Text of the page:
An Interview with Mario Minichiello
Birmingham, UK , Sept. 17, 2009--I first heard about Mario Minichiello from one of his ex-students, today an excellent young professional etcher and illustrator who considers Minichiello one of the great European art masters. Curious about this modern Renaissance maestro, I browsed around the Web a bit and discovered that he's also held in near reverence by my favourite political cartoonist—Steve Bell of The Guardian , the one who portrayed President George W. Bush as a dim-witted, knuckle-dragging ape, and dubbed the U.K. Prime Minister, Gordon Brown, “Old Dog's Balls.” This I considered a recommendation of the highest order. Finally I dared to send Minichiello an email, asking him to collaborate on an interview. His reply was prompt and positive.
Question: Mario, this interview will be read mainly by fine-art printmakers, art educators and students, museum curators, print collectors and other print lovers.With that in mind, please tell us how you entered the world of art. When did you first realize you were an artist? What happened then?
Answer: The day Miss Eden, the primary school teacher, sent me to the head master, Mr East, for drawing nipples on the picture I was drawing of the baby Jesus. I explained (in all innocence ) that I was sure that ‘God had them too.' I got the cane. But my classmates, who had shown no affection for me until that point, suddenly were moved to protest and a primary school debate followed. I got in more trouble but for a moment I touched the minds of a few children and some teachers. In the end my social status had not changed; I was still an alien, but most artists and designers are .
Q: Why drawing and etching? There's more money in painting, after all.
A: Painting is drawing with colour. Writing is drawing with words. Drawing is a form of observational science, a way of learning really to see the world. It's done in slow time and you can invest your ideas in making something that is brave and honest. If you are thinking of the market all the time you will produce stuff that disappoints you. David Hockney said making art was like being able to print money. Learning to really draw is like money in the bank; spend it well.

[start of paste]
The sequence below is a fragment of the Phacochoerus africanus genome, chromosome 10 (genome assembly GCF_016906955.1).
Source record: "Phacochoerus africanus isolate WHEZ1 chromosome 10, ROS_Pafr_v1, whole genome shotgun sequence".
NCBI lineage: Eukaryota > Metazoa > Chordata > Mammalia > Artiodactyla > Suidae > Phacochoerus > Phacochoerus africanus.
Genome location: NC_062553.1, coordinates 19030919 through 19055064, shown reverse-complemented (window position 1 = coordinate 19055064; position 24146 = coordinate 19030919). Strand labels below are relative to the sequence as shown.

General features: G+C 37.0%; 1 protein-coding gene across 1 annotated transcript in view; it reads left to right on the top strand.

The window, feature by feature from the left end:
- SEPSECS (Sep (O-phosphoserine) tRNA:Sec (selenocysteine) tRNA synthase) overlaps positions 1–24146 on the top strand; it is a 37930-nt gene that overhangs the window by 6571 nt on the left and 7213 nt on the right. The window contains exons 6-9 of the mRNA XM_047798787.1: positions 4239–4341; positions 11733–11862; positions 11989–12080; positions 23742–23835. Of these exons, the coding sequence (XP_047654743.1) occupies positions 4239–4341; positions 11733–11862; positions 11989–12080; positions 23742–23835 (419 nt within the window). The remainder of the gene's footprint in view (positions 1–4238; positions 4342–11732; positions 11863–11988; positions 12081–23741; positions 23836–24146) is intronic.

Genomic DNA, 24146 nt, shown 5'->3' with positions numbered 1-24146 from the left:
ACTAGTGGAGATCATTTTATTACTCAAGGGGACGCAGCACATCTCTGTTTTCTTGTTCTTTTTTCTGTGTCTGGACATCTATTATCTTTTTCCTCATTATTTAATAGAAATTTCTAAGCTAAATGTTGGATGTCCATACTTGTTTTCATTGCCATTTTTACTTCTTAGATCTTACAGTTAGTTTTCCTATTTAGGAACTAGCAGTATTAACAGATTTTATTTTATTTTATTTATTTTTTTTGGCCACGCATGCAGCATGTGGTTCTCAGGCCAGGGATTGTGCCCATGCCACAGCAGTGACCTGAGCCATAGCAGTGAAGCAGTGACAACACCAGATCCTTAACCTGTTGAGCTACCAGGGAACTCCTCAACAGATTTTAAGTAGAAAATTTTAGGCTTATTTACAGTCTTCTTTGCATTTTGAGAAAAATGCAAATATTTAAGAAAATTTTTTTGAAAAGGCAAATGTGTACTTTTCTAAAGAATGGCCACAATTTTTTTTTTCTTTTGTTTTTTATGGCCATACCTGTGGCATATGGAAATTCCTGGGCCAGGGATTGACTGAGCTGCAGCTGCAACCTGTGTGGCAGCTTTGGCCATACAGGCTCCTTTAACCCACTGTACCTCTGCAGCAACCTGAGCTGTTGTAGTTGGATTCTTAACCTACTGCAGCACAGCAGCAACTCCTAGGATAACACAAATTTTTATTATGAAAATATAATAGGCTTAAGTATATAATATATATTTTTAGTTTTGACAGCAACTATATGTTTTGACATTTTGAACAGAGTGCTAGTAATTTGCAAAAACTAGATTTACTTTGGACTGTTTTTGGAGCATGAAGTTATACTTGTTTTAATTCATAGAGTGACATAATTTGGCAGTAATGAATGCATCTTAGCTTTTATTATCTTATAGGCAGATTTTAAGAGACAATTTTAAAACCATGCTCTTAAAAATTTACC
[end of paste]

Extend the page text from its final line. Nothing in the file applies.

Q: Please tell us about “reportage drawing.” What is it? Where does it come from, where is it going? Where did you step into the picture?
A: All the great artists have drawn from life and many from life on the streets. Reportage has been extremely popular in the past, even after photography was invented because an artist could be far more selective and clear about what they were showing the viewer. Artists such as Hogarth, Nash, Spencer and Feliks Topolski helped inform the British about themselves.
They made their reputations when reportage was at its height during the great wars and, in Feliks Topolski's case, also during the Nazi trials. Today war artists still do their best to bring a sense of humanity to a difficult subject. We even get sent to courtrooms and events like the APEC world leaders' conference in Sydney where we are in danger of being talked to death!
Have a look at some of the online reportage sites. I know that there has been an excellent series run by the New York Times . You might even have a look at some of my work online and people like John Keane (first Gulf War) and Peter Howson.
I work in this area it because it's exciting and challenging and because I was commissioned to do so by the UK's leading media organisations.
Q: What was your perception of the “art scene” during your formative years? How do you see it today?
A: I have the Roman Catholic Church to thank for my early arts interest, and for embedding in me the love I have for some of the old masters. Churches were filled with expressive--and to a child, often frightening--images such as a saint with her eyes plucked out and placed in a dish, or a red bloody heart with thorns around it. These colourful Roman Catholic churches were a contrast to the art scene of my student years in the UK. This was slightly snobby and excluding the world. Things have changed for the better, with more collections- opportunities to show work and expanding markets.
The World Wide Web has helped make artists' work accessible and portable. I think that generally people are more daring and there is an appetite for ideas and for art that mass-media broadcasters have not understood.
Q: Does commerce condition art irremediably?